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Mounting Motors with Glue: Outgassing and Blooming


When it comes to mounting motors, a common solution is to use adhesives or glue. Even some of our coin motors and LRAs come with special backings to help keep them in place.

However, these adhesives need to be carefully selected as they can be damaging to the motor, causing reduced performance or even failure. This article serves to highlight some of the potential issues and methods for avoiding them to ensure optimal performance.

What Adhesives are Known to Cause Problems?

The most common culprit that we encounter is cyanoacrylate. You may not be familiar with the term cyanoacrylate but you’ve likely used (or heard of) superglue, which is one common product that it’s used in. It’s also present in a wide variety of other brands of adhesive.

Cyanoacrylate isn’t the only problematic substance, over the years we’ve come across a small number of products that are susceptible to ‘outgassing’ or ‘blooming’. This is where a chemical substance gives off-gas or vapour, which once inside the motor solidifies and sits on the commutator or precious metal brushes.

Adhesives are the most common cause of this problem, often because they are placed on the motor itself and when they are in a liquid state – where most outgassing can occur.

In a recent and more complex example, we saw an RTV silicone adhesive that was holding motors outgas methanol. The methanol then reacted with the spark/arcing that is normally present in a brushed DC motor under load, to create a thin film of acetic acid on commutator and brushes. This, in turn, oxidised the plating on the commutator and brushes leading to high-resistance spots where these components couldn’t conduct properly. As a result, the motors failed prematurely when they came to rest on a non-conductive ‘dead-spot’.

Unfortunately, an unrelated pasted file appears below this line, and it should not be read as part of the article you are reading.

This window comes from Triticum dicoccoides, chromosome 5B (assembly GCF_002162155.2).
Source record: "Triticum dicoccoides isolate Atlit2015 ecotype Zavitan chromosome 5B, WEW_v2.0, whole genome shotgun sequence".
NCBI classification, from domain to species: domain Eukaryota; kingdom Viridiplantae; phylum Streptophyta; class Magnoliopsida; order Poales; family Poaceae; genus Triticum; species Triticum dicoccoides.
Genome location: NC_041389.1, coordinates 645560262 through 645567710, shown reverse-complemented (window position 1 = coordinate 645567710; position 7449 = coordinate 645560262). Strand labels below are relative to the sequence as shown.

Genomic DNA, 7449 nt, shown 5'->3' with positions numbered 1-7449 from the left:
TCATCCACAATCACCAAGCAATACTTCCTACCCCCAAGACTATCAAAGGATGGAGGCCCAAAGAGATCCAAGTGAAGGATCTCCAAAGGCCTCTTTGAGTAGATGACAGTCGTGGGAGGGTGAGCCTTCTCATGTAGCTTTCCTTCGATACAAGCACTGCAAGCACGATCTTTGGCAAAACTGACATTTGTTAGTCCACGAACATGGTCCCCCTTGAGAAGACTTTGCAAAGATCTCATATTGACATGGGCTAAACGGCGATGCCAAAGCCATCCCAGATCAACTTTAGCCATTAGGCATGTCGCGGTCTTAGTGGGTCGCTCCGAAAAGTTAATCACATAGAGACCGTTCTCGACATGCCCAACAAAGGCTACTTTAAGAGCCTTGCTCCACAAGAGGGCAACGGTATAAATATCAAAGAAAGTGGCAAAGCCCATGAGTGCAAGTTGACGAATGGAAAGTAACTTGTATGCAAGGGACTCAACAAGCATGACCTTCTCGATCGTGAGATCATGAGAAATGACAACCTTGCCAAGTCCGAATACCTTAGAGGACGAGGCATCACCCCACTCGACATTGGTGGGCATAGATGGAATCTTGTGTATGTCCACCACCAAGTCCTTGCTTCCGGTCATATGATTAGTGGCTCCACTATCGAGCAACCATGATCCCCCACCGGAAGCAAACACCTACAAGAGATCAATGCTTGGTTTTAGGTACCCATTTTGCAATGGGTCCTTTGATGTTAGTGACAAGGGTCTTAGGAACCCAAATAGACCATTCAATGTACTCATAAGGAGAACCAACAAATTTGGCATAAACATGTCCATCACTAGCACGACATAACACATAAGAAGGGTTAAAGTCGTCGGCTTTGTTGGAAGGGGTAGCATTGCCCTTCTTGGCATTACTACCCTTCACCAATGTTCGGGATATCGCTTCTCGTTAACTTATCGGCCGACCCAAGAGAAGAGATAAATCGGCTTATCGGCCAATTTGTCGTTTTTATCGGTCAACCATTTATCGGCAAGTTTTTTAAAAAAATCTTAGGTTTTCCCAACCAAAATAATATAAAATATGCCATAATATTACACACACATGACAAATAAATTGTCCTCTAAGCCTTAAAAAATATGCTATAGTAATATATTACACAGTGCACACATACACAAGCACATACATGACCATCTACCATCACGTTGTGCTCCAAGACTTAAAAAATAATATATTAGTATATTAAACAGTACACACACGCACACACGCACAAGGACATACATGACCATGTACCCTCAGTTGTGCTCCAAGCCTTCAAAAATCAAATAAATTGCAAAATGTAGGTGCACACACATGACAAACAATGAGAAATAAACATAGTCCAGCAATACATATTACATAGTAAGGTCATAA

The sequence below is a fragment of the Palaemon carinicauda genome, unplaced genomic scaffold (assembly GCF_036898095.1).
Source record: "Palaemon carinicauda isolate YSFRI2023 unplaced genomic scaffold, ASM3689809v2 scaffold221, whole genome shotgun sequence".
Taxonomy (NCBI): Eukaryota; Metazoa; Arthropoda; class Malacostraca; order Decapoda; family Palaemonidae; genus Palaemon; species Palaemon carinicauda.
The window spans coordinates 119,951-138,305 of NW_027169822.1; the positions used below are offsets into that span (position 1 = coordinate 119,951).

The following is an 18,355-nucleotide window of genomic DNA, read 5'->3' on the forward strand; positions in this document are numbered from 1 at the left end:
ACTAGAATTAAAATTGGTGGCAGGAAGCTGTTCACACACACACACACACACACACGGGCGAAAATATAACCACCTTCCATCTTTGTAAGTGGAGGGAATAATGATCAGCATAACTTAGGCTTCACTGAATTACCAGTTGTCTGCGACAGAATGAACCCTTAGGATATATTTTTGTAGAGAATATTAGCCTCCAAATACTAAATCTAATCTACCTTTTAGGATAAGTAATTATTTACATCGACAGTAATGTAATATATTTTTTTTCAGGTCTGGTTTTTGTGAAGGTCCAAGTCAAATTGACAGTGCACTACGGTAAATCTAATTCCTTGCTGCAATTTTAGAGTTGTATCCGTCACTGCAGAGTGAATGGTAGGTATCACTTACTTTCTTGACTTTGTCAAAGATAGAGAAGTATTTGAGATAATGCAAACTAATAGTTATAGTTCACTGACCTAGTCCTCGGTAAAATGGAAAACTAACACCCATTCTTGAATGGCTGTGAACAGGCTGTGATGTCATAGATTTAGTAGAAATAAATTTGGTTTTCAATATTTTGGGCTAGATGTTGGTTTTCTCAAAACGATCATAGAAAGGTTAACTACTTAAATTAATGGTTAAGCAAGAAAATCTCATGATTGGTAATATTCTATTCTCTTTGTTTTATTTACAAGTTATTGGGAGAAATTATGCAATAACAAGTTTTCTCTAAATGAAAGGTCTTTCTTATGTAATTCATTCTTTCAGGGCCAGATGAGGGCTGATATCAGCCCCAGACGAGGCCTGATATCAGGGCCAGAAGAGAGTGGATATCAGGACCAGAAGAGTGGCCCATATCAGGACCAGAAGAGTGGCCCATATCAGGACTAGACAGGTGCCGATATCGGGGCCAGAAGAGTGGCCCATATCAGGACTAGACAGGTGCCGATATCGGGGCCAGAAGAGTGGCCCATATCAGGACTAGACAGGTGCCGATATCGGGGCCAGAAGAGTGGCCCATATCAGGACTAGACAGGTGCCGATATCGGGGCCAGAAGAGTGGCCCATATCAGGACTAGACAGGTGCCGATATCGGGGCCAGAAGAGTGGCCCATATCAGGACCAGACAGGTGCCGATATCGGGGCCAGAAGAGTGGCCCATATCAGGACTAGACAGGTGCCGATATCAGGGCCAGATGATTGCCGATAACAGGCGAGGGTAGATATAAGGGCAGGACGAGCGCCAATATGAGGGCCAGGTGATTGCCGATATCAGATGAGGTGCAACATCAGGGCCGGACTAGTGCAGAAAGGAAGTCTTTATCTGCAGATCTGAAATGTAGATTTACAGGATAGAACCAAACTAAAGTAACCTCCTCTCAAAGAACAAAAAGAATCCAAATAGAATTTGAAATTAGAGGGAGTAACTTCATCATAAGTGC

Why We Don’t Provide Definitive Whitelists or Blacklists

Unfortunately, the sheer number of chemicals and materials produced around the world limits our ability to list every product that’s considered either acceptable or unacceptable so far as blooming is concerned. Compiling them all into a single resource, and keeping it up to date, would be no mean feat!

Some applications will use a particular silicon rubber without complaint, while in other situations a seemingly similar product can produce a concerning failure rate. Often this is due to factors other than the glue, such as how air-tight the motor’s body is.

The Typical Effect or Impact

You may be wondering exactly what the effects of blooming or outgassing might look like, and how we identify them in broken motors. The main concern is that material will be deposited on the brushes or the commutator, and thereby inhibit a reliable electrical connection. This can result in reduced performance or even complete failure.

During normal operation of a brushed DC motor, the current will flow to the commutator via the brushes. As the rotor (that is, the moving part of the motor) is continuously rotating the brushes ensure that an electrical connection is made regardless of the rotor position. The brushes are flexible and press against the outside surface of the commutator. When the residue is deposited on the commutator or brush it can prevent the two components from making a full and proper electrical connection. If the build-up of material on the commutator becomes excessive, then the impact on the electrical connection can be so severe that the motor completely ceases to operate.

A 'Clean' terminal resistance commutation profile
A ‘Clean’ terminal resistance commutation profile
A highly inconsistent terminal resistance commutation profile
A highly inconsistent terminal resistance commutation profile

The image above shows how the terminal resistance becomes highly inconsistent when a material is deposited on the brushes and commutator, compared with the ‘clean’ profile in the first image.